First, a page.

Both girls are college or first-job age. One is African-American and one is Asian-American. And while there’s a certain element of “look what cool thing I made,” to their videos, there’s also a distinct element of “we’re too broke too buy unique and trendy stuff, so we’ll make them instead.”

    I have no problems with what those girls are doing. I wouldn’t have a problem with some broke bride buying up some vintage plus-sized dresses to fashion a wedding gown out of them.

    But if what you’re mostly doing is just taking bigger-sized clothing and sizing it down to fit you, when you have the sewing skills (like this refashionista person obviously does) to buy thrift-store clothes close to your own size and alter them to your style, that’s shitty behavior. There was a jacket she cut up to a tunic that I could’ve probably paired with something myself.

    And as someone who had to spend way too much money on an outfit for a family wedding last summer, but who knows the thrift stores here never have anything decent in my size, it’s pretty shitty to see something YOU could’ve used destroyed so another person can come off as ‘thrifty’.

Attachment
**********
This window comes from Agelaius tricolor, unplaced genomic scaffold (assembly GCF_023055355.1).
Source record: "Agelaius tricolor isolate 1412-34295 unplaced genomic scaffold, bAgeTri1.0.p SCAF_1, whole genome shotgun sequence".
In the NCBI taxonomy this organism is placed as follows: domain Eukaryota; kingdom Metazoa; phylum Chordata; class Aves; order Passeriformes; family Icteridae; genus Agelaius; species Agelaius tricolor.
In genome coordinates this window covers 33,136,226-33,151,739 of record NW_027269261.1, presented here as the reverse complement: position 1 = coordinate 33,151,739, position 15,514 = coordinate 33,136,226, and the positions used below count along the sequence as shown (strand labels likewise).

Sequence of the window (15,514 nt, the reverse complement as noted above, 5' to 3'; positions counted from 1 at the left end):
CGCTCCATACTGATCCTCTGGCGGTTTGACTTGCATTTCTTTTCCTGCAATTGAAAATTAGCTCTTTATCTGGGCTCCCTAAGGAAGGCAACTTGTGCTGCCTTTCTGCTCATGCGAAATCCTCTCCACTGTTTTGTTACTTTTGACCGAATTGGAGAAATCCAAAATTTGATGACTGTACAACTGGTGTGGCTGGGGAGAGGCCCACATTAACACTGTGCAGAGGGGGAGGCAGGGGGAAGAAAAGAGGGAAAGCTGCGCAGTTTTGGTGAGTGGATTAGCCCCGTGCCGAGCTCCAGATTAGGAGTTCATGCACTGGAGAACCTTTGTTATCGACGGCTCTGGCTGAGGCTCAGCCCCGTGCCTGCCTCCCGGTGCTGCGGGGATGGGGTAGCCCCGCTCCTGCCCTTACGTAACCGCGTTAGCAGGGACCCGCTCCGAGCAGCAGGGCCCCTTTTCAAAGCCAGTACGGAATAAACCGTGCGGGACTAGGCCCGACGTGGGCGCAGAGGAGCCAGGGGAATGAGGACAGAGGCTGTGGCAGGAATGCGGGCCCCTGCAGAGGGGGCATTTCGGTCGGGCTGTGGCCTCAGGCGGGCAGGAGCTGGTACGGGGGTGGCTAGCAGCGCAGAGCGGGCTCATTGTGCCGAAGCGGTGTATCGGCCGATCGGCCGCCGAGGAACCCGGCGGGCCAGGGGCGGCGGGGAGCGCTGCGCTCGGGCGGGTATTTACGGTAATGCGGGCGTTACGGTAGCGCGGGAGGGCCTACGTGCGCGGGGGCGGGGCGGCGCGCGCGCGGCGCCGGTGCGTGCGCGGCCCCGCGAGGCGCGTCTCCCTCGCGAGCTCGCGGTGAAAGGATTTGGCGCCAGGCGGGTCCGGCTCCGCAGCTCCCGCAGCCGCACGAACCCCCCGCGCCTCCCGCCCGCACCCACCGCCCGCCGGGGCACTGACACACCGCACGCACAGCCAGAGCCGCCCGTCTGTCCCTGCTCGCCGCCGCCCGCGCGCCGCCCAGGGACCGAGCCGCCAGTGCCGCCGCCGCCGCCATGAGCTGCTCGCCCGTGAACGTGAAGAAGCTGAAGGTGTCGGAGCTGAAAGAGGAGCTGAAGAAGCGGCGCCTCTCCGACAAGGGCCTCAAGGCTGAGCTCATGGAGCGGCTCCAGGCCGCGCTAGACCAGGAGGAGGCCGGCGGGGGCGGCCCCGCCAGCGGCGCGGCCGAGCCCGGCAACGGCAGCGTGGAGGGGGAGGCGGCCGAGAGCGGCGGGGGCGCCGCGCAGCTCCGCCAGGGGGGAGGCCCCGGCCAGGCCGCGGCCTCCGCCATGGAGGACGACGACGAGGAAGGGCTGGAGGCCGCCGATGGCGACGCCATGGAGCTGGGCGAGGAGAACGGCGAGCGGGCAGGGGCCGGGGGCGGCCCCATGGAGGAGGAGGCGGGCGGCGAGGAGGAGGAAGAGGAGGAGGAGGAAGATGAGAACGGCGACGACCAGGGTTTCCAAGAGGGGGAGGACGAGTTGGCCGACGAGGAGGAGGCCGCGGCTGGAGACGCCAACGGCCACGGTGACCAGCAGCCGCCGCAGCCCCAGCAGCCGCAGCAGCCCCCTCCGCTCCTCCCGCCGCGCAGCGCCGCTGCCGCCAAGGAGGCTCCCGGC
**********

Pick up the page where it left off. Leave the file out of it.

3. Wow, good point! I enjoy the concept of refashioning thrifted clothes, but I have seen the plus size “before” clothes described in ways that make me cringe. Thanks for this sharp critique, so well said. If I ever see a garment in a size larger than mine that I’m tempted to buy and alter, I will remember your analysis. Thanks for this!

  4. It’s also very telling that these kinds of refashionings are so popular when they don’t require that much technical skill to do. I’m not saying that making a dress is easy — my sewing skills are amateur at best — but if you’re deliberately choosing a garment that’s so much larger than your measurements that you can just trace your patterns on it and cut them out, then there’s functionally not much differece compared to making a dress from a bolt of cloth you bought at the fabric store. Reworking a dress that’s your size or close to it into something totally new is much more interesting and technically challenging. Which suggests that these bloggers are making their money by scoring fatphobia points; this is just a mutated version of the ever-popular before and after weight loss photo “transformation porn.”